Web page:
Last month, Twitter changed their logo. They killed one bird with one stone (or maybe with one graphic designer?) and debuted a new one. Here are the old logo and the new logo side-by-side:
Twitter gave the bird a buzz cut and a wing-lift, so he’s now a little sleeker and maybe even more aerodynamic. Twitter also burst the bubble-letter logo that was previously used to represent the social networking site.
By eliminating the logotype, Twitter is now solely represented through its bird symbol, a la Apple or Nike. Here’s how Caity Weaver at Gawker described the logo change: the mascot was “transformed from a bird that looked like how it used to look into a bird that still looks like how it used to look.” But, according to the social network formerly known as “t,” the bird is a metaphor. Consider this poetic description posted by Twitter in a blog post:
“This bird is crafted purely from three sets of overlapping circles — similar to how your networks, interests and ideas connect and intersect with peers and friends. Whether soaring high above the earth to take in a broad view, or flocking with other birds to achieve a common purpose, a bird in flight is the ultimate representation of freedom, hope and limitless possibility.”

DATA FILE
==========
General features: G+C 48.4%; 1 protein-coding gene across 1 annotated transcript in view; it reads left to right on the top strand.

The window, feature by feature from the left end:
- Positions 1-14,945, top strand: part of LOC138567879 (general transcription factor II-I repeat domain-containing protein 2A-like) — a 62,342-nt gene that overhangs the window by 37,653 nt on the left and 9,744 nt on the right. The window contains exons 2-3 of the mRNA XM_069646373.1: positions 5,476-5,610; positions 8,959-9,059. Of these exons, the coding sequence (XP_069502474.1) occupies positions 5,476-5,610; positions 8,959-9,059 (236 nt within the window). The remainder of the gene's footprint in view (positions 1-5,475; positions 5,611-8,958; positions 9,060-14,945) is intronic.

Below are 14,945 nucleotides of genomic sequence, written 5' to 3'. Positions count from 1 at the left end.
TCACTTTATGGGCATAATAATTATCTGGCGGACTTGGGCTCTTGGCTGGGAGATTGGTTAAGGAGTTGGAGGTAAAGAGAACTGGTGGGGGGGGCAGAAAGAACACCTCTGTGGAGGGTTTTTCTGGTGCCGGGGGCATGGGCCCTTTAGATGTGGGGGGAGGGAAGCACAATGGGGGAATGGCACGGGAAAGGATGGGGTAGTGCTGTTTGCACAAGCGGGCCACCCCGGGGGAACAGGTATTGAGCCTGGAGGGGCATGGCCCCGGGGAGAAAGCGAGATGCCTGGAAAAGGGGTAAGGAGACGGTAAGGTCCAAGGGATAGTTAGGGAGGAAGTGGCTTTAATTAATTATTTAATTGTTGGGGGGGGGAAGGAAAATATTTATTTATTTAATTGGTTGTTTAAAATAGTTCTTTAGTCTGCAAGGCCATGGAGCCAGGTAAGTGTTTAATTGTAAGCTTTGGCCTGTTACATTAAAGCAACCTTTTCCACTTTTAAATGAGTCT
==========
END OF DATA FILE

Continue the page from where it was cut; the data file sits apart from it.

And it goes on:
This lyrical writing makes it clear that the new bird is far more than a simple winged creature: it’s a symbol of human interconnectedness and the values that people around the globe esteem. That’s one formidable fowl.
It’s Bigger than a Bird
Twitter’s logo change prompted me to start thinking about logos in general and the way in which they relate to branding. Companies and customers put a lot of stock in logos. In October 2010, Gap unleashed a firestorm when it changed its logo; consumers criticized the new logo so much that the clothing company abandoned it and reverted back to basics with its original one.